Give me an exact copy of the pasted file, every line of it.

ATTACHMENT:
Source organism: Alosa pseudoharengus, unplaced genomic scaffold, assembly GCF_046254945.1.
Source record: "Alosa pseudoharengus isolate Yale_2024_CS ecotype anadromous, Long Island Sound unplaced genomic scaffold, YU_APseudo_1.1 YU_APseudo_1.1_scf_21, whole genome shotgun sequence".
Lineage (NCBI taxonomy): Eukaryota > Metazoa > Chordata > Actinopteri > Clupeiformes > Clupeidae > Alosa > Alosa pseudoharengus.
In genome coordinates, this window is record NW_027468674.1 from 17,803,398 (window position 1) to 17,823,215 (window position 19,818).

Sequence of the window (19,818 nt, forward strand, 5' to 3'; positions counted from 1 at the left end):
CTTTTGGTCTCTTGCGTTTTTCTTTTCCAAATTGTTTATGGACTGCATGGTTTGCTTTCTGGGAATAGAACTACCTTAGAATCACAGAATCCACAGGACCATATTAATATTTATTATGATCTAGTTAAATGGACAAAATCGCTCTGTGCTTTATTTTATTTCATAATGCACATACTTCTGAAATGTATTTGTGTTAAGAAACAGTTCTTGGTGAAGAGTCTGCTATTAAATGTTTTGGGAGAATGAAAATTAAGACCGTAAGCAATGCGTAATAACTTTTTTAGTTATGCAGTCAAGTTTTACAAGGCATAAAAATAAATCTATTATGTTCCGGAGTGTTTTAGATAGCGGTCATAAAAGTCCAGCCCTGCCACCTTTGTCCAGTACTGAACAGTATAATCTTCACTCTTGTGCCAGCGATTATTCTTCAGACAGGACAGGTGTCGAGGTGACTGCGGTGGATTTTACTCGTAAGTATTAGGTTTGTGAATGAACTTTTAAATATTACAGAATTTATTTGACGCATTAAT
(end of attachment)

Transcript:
Source organism: Alosa pseudoharengus, unplaced genomic scaffold, assembly GCF_046254945.1.
Source record: "Alosa pseudoharengus isolate Yale_2024_CS ecotype anadromous, Long Island Sound unplaced genomic scaffold, YU_APseudo_1.1 YU_APseudo_1.1_scf_21, whole genome shotgun sequence".
Lineage (NCBI taxonomy): Eukaryota > Metazoa > Chordata > Actinopteri > Clupeiformes > Clupeidae > Alosa > Alosa pseudoharengus.
In genome coordinates, this window is record NW_027468674.1 from 17,803,398 (window position 1) to 17,823,215 (window position 19,818).

Sequence of the window (19,818 nt, forward strand, 5' to 3'; positions counted from 1 at the left end):
CTTTTGGTCTCTTGCGTTTTTCTTTTCCAAATTGTTTATGGACTGCATGGTTTGCTTTCTGGGAATAGAACTACCTTAGAATCACAGAATCCACAGGACCATATTAATATTTATTATGATCTAGTTAAATGGACAAAATCGCTCTGTGCTTTATTTTATTTCATAATGCACATACTTCTGAAATGTATTTGTGTTAAGAAACAGTTCTTGGTGAAGAGTCTGCTATTAAATGTTTTGGGAGAATGAAAATTAAGACCGTAAGCAATGCGTAATAACTTTTTTAGTTATGCAGTCAAGTTTTACAAGGCATAAAAATAAATCTATTATGTTCCGGAGTGTTTTAGATAGCGGTCATAAAAGTCCAGCCCTGCCACCTTTGTCCAGTACTGAACAGTATAATCTTCACTCTTGTGCCAGCGATTATTCTTCAGACAGGACAGGTGTCGAGGTGACTGCGGTGGATTTTACTCGTAAGTATTAGGTTTGTGAATGAACTTTTAAATATTACAGAATTTATTTGACGCATTAAT